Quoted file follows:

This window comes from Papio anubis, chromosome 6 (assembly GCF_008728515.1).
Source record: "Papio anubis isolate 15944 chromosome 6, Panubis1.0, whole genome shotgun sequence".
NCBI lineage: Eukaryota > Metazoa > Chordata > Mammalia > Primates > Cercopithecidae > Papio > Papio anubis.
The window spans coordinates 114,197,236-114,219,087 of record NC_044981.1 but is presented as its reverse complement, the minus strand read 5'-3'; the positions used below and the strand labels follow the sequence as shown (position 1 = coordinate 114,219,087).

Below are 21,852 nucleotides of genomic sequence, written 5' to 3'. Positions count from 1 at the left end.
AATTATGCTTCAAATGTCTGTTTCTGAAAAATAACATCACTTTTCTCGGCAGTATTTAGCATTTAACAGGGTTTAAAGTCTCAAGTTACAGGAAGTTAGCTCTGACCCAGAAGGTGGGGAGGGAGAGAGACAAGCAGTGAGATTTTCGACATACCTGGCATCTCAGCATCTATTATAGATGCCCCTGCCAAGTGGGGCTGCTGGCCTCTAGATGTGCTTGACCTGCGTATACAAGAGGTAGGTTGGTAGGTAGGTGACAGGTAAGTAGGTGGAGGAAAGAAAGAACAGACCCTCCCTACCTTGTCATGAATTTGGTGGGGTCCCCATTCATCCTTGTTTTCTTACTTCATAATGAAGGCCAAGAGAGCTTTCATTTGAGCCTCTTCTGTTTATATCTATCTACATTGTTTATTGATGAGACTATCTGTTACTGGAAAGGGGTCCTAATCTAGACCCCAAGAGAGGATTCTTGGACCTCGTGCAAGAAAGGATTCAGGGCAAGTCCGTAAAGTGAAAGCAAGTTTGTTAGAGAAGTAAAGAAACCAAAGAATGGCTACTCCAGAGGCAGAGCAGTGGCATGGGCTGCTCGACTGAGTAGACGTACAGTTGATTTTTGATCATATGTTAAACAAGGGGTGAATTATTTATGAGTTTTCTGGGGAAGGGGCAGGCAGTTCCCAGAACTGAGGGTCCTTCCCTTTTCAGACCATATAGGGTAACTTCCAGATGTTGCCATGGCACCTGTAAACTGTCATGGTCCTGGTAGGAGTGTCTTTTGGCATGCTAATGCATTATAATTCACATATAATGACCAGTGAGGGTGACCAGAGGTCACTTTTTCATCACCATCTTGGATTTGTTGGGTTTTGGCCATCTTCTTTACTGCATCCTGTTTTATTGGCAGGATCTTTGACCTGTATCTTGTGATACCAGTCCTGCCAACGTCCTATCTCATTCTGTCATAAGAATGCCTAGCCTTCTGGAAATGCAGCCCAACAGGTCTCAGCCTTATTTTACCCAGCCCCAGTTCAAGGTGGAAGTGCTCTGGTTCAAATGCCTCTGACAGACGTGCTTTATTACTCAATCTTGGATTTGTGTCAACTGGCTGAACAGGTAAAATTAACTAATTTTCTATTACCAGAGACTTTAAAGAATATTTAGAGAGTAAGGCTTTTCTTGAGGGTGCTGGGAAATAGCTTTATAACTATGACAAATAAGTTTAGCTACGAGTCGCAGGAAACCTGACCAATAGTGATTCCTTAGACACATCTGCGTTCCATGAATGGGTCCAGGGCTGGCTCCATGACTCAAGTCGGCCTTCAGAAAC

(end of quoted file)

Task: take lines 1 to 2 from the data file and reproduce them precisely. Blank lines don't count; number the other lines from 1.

This window comes from Papio anubis, chromosome 6 (assembly GCF_008728515.1).
Source record: "Papio anubis isolate 15944 chromosome 6, Panubis1.0, whole genome shotgun sequence".